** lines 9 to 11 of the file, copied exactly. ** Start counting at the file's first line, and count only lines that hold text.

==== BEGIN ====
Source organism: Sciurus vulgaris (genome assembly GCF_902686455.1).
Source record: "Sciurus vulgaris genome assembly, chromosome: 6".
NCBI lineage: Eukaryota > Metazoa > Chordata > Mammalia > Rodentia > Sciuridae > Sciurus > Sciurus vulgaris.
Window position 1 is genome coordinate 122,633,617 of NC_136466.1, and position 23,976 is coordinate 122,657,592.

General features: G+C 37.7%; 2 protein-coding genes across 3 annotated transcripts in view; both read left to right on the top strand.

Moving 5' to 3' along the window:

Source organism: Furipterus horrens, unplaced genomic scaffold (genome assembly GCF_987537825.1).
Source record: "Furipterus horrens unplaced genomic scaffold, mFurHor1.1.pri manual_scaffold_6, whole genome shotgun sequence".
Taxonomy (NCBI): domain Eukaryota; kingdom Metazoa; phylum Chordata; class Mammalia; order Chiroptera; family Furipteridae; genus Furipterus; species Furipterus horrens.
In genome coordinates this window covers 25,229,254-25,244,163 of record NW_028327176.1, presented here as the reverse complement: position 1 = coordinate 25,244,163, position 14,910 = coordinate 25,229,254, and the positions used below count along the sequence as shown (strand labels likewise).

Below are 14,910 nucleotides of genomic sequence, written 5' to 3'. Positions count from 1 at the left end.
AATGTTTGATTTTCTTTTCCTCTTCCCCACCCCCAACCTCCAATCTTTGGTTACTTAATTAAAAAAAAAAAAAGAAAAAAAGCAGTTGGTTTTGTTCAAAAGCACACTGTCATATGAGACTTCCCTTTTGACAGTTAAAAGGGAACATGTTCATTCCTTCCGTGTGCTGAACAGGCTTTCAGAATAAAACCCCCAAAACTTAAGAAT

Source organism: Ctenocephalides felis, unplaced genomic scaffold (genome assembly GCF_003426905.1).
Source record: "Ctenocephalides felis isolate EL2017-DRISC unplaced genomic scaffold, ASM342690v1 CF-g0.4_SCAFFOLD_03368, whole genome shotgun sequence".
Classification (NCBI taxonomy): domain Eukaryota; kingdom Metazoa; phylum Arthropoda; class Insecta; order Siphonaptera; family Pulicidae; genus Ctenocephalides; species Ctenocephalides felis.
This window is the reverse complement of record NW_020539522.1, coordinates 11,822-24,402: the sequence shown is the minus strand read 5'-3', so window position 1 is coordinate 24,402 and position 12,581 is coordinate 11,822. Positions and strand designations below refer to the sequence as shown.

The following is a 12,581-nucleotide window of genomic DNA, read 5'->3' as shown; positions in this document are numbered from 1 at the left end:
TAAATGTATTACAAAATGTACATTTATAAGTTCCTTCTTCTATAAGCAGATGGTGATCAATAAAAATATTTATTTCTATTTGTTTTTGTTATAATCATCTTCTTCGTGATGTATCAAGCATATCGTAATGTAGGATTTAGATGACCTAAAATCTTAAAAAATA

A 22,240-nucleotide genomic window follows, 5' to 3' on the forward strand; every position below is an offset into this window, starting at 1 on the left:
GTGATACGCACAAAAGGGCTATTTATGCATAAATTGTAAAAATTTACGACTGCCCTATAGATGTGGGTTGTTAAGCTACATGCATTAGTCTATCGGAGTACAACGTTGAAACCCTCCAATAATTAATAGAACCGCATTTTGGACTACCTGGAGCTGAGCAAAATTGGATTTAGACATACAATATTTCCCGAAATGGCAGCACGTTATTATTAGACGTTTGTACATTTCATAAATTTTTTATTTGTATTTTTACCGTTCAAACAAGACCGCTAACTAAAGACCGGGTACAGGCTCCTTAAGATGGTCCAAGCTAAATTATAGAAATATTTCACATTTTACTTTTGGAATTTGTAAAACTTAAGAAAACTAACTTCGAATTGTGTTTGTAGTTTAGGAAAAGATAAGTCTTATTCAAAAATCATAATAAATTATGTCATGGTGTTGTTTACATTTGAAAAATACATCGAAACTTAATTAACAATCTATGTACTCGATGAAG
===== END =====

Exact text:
Taxonomy (NCBI): domain Eukaryota; kingdom Metazoa; phylum Chordata; class Mammalia; order Chiroptera; family Furipteridae; genus Furipterus; species Furipterus horrens.
In genome coordinates this window covers 25,229,254-25,244,163 of record NW_028327176.1, presented here as the reverse complement: position 1 = coordinate 25,244,163, position 14,910 = coordinate 25,229,254, and the positions used below count along the sequence as shown (strand labels likewise).

Below are 14,910 nucleotides of genomic sequence, written 5' to 3'. Positions count from 1 at the left end.